This might seem a little self-important or, err, teacherly, but I find myself referring again and again to a few key essays on architecture, ones that I am repeatedly drawn back to or that seem to frame abiding interests more articulately than any others. So I thought I would list them here and try to explain a bit about their continued relevance. They aren't in any particular order and no doubt reflect the period during which I studied (1989-1996) although I discovered at least a couple of them since. At least three of them therefore fit into what you might call a 'critical theory' context and one with a decidedly post-structuralist bent. I'm not sure if this should worry me overly, but I guess you tend to alight on these things at fairly formative stages. I also read more generally off-topic now than I did then so this is an unashamedly architectural list. Nevertheless....
Roland Barthes, The Blue Guide (taken from Mythologies)
"The Blue Guide hardly knows the existence of scenery except under the guise of the picturesque. The picturesque is found any time the ground is uneven". Thus begins Barthes' deconstruction of the ubiquitous European travel guides. In it he unravels the deep protestant longing for exertion (both physical and ethical) that lies behind our appreciation of hilly and mountainous terrain, a "morality of effort and solitude" as he puts it. I have a trivial but autobiographical reason for particularly loving this essay when I could have picked anything from Barthes' Mythologies for this post. As an Essex boy born to parents with a deep dislike of that much denigrated and mostly flat county (don't ask me why they live there still) I have an abiding aversion to the constant eulogies to the supposed hilly superiority of counties like Yorkshire that accompanied family trips around the country. Reading Barthes' merciless exposure of the moralistic cant behind such prejudice was revelatory for a whole host of other reasons too. Most importantly it brought a deep seriousness to everyday things, a method of prizing apart systems of popular meaning that remains hugely valuable for architectural criticism today.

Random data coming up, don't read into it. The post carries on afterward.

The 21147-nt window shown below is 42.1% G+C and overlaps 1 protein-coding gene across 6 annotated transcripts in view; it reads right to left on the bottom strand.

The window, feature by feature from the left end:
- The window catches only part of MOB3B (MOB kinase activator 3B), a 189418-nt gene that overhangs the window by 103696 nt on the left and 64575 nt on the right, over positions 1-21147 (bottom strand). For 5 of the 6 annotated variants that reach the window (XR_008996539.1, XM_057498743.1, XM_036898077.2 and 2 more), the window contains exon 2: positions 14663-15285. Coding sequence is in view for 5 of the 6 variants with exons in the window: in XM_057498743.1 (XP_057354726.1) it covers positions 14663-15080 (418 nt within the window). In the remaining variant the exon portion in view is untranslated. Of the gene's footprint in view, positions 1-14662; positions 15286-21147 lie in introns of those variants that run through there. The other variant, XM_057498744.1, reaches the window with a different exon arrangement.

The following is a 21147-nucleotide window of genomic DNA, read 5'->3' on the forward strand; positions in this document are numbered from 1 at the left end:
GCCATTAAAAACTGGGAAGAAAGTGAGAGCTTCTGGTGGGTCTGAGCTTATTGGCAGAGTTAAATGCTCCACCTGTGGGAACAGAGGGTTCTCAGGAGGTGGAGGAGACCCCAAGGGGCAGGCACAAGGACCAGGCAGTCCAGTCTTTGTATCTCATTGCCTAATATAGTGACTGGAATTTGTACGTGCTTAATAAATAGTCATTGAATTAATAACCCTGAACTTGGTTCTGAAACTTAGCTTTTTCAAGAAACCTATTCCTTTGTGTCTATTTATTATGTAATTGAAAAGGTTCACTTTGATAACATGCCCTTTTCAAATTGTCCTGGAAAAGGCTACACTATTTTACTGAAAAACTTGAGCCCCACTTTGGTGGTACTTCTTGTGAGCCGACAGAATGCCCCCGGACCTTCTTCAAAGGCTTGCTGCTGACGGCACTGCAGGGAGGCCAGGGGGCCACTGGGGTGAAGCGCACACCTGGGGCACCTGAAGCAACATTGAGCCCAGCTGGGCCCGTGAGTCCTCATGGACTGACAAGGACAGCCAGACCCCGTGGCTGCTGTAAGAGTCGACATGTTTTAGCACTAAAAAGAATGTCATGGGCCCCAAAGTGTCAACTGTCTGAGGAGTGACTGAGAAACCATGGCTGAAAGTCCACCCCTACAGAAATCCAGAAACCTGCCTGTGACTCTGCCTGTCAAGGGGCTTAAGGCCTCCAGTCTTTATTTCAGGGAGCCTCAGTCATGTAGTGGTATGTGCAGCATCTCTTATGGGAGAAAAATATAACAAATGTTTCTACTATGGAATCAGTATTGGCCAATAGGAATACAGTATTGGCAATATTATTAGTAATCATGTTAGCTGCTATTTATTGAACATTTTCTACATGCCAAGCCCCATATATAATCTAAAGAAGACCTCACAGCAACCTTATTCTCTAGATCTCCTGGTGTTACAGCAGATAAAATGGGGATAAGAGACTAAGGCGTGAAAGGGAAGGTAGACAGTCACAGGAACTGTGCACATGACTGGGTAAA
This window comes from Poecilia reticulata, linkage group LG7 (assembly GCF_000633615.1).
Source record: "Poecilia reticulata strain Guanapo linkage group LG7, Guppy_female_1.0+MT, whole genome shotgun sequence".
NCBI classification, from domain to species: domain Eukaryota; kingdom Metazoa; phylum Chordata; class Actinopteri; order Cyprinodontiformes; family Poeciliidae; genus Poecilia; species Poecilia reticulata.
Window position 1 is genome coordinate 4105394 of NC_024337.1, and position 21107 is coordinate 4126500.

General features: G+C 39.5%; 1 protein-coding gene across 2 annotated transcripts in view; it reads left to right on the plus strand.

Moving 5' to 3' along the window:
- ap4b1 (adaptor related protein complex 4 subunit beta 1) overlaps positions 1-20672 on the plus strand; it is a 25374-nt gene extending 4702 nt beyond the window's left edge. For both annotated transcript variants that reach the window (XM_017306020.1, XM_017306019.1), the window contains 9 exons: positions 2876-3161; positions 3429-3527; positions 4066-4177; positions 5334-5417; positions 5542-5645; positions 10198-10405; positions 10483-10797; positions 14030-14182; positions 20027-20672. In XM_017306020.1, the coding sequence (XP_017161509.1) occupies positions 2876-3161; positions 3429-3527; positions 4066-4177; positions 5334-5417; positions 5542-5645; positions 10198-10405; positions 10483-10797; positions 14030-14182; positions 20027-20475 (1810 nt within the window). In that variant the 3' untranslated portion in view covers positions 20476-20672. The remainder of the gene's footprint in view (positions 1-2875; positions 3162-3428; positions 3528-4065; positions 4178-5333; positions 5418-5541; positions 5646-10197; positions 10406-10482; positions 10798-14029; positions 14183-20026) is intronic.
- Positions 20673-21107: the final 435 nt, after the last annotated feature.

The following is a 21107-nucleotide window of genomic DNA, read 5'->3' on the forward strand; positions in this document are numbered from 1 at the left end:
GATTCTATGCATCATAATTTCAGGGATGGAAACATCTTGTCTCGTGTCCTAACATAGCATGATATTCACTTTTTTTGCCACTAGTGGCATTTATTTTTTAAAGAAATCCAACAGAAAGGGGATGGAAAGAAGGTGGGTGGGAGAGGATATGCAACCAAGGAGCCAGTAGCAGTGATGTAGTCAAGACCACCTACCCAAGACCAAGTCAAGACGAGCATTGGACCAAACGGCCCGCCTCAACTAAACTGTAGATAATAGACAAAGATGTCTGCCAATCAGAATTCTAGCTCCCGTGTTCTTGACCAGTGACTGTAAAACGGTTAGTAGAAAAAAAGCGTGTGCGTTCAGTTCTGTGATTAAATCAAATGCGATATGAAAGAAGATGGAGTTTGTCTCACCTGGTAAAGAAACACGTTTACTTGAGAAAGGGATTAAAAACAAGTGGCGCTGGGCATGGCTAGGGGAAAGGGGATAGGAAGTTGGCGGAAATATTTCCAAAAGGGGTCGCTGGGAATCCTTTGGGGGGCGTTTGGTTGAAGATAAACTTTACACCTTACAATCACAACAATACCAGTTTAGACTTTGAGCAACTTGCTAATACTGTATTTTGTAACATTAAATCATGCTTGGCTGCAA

Robin Evans, Figures, Doors and Passages ( taken from Translations from Drawing to Building)
Not many posts here go by without a reference to Bob Evans who I was luck enough to have as a tutor back in my second year of degree. Evans was a fabulously original architectural historian (and occasional architect) who wrote extensively on prison design, Mies van der Rohe, the relationship between projection and architecture and the social customs embedded within everyday architecture. This essay is perhaps the most perfect encapsulation of the latter approach, an elegantly constructed detective story investigating relationships between privacy and domestic layouts. Evans describes the development of the internal corridor as a mechanism of separation, one that replaced older, medieval dwelling layouts with their interconnecting rooms and consequent casual sociability. Evans goes on to relate this development to a growing fear of carnality and puritan ideals of physical separation, one that he brings forward into modernism and designs such as the House For Frictionless Living.